Less than a dozen cruise ships are licensed to take tourists diving in Tubbataha during the famous three-month weather window. Carol's choice was the Discovery Adventure, a large and very comfortable ship, which can accommodate about twenty divers.
I don't have a point of comparison, I don't know the other boats operating in the area, but I found ours very good. Adorable and competent crew, well-oiled organization, copious and tasty meals, cabins maybe a little impersonal but very spacious, hot shower with good pressure... Just a little problem with the air conditioning at the beginning in some cabins, but we were provided with fans while waiting for it to be fixed. And then this detail, essential for me: in the large air-conditioned common room, there is for underwater photographers large tables with power strips available, to disassemble the boxes and recharge the batteries.
GOOD TO KNOW ABOUT AIR TRANSFERS: Opt for an international flight that lands directly in Cebu rather than Manila can be worth it, before taking the domestic flight to Puerto Princesa (Palawan). With a single terminal, the airport of Cebu is indeed much smaller than that of Manila It is much faster for immigration formalities, baggage claim and transfers. We save a lot of hassle on arrival or on return, including the traffic jams of Manila at certain times, whether it is to change terminal or to make a night of transit. There is a hotel just in front of the airport of Cebu, the WaterfrontIf you have to spend a night there (just the street to cross).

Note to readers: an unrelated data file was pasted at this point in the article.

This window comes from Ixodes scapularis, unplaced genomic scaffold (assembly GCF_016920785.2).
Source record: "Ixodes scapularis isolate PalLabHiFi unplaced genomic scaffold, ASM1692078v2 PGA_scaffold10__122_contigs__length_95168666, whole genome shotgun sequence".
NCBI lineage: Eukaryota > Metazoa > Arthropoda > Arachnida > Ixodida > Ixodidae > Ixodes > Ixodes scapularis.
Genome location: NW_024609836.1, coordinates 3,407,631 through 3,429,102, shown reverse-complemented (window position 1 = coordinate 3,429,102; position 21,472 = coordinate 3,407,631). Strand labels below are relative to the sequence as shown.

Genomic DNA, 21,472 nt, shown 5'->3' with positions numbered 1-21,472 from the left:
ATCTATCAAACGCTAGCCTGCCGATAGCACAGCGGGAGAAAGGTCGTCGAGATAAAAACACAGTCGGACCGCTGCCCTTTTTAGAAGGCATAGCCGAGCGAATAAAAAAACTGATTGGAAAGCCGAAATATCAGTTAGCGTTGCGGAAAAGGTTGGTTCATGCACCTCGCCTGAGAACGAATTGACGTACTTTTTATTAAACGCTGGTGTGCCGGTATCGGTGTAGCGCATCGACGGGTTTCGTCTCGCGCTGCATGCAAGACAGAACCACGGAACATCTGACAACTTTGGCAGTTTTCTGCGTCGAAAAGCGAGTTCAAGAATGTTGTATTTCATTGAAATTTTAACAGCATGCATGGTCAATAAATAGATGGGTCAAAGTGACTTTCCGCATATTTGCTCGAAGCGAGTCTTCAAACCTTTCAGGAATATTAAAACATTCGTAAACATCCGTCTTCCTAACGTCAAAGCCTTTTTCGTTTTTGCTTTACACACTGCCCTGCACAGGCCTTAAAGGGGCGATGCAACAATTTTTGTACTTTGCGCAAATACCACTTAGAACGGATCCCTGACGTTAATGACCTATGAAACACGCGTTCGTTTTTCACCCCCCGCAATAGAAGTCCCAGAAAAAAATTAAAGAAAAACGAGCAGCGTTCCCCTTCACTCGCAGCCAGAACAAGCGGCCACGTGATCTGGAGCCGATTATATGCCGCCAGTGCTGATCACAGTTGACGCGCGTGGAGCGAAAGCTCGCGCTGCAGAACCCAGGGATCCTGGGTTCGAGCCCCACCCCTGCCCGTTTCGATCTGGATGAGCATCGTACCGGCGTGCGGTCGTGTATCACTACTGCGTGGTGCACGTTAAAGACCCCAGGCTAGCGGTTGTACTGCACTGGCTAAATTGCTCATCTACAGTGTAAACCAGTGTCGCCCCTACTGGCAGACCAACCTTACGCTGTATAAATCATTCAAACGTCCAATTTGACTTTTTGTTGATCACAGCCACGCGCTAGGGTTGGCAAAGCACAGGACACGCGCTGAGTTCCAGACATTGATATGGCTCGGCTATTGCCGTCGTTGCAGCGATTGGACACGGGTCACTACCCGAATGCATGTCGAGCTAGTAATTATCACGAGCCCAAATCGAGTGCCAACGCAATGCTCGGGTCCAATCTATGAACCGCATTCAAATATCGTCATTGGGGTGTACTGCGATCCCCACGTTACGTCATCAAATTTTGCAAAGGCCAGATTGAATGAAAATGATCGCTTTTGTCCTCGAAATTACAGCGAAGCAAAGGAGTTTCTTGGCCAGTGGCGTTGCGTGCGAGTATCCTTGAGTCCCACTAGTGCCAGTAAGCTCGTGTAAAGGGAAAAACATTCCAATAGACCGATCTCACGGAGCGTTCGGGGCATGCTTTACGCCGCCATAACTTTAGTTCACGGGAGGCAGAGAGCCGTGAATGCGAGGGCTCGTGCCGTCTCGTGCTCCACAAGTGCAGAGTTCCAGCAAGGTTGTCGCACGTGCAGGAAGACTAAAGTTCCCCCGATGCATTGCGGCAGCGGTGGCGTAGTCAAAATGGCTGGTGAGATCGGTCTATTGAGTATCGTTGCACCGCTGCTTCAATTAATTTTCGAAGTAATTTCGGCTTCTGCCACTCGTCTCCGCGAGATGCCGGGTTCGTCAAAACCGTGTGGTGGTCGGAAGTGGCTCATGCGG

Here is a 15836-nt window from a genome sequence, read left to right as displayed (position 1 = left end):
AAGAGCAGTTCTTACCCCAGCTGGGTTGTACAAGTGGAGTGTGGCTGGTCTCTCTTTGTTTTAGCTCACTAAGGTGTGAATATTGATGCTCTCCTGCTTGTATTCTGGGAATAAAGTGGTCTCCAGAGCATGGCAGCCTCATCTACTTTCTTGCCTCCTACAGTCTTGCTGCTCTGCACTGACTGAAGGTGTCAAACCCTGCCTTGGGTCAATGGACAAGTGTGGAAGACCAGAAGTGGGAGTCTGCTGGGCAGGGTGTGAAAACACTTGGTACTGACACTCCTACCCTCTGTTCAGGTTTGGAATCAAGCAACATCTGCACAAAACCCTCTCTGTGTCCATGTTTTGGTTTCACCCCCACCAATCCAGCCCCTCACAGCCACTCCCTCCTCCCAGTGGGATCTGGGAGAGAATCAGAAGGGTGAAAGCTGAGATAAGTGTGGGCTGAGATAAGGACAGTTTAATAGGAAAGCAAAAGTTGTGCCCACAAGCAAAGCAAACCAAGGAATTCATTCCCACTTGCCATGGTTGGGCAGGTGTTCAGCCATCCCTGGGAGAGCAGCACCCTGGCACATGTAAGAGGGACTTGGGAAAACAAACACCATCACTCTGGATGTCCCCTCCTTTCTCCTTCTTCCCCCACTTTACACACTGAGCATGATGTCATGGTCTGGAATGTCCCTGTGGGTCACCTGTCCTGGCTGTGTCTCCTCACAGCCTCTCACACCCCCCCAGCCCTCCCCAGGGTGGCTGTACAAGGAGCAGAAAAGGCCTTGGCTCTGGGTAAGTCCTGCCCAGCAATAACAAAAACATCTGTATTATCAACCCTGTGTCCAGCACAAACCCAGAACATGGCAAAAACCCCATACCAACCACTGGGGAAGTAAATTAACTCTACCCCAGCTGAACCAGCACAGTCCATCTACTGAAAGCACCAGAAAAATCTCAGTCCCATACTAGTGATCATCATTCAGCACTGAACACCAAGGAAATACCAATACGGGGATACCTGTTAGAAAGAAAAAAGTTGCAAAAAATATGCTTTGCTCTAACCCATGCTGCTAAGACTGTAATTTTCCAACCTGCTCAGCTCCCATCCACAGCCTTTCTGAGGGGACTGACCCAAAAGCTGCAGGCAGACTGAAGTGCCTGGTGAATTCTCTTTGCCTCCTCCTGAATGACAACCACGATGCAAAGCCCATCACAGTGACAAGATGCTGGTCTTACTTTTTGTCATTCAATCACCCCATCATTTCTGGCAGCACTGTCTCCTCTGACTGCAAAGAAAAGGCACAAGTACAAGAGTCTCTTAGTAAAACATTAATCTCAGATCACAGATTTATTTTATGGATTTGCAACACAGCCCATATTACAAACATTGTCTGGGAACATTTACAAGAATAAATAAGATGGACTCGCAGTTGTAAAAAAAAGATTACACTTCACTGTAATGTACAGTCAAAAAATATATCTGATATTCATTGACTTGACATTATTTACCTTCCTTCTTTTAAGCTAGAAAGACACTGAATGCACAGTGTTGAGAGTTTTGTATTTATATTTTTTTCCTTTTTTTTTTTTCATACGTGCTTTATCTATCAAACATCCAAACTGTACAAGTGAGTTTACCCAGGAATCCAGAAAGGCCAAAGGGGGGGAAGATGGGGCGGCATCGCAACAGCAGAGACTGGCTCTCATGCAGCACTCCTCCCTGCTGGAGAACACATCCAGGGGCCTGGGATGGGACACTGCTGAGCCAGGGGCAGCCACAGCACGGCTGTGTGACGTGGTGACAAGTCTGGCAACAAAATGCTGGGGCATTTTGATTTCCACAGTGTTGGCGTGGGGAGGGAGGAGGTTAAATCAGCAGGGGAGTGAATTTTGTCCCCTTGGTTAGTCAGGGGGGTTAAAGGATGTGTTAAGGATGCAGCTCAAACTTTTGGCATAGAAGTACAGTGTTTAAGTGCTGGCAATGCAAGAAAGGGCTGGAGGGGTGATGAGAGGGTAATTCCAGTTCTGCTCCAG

The wonders of Tubbataha
Underwater, it is the wonder... 😲 We discover coral flats as far as the eye can see, spectacular drop offs where giant gorgonians and huge barrel sponges hang on.
According to the currents, in addition to sharks and the usual coral fauna in these latitudes, it is not uncommon to meet schools of jacks and barracudas, turtles and napoleons, big humpback parrots...
From the very first day, we have been incredibly lucky: our prize draw meeting a whale sharknear the drop off of Jessie Beazley Reef... I told it in the previous post This was Steven Weinberg's first whale shark in 60 years of diving!
But in Tubbataha, the current almost systematically drift divesThis is a challenge for underwater photographers... For the preservation of the site, it is strictly forbidden to touch anything. For the underwater photographers, it is quite a challenge... For the preservation of the site, it is strictly forbidden to touch anything, it is not even allowed to put a finger in the sand to stabilize yourself.
It is therefore essential to perfectly control buoyancywithout even thinking about it. It is not really a destination that I would advise to beginners. For your own safety, it is better to have a minimum of experience, because some currents sometimes turn into "washing machines" and when you are caught in them, it is not a pleasure (some of us had the unpleasant experience).
A minimum of 50 dives + Level 2 or Advanced Open Water is recommended by most diving liveaboards in Tubbataha. For my part, I think that as for Komodo, a more solid experience of about 100 dives is preferableand that it is also a good thing to have already experienced the current under water.
As the trip progressed, all the crews of the boat managed to see at least one whale shark and an manta ray. These two huge fishes are the stars of the park, that we hope to see every time we go in the water. The luckiest among us, who managed to cross the road of a big beast several times, are of course happy to taunt the others back on the boat, with pictures or videos.
But what is perhaps most striking is that the coral coverThe splendor of the coral over such a vast area is absolutely fascinating.
As always, the pictures are worth a thousand words ... I let you discover below a selection of photos brought back from this extraordinary diving cruise, in tribute to the beauty of Tubbataha.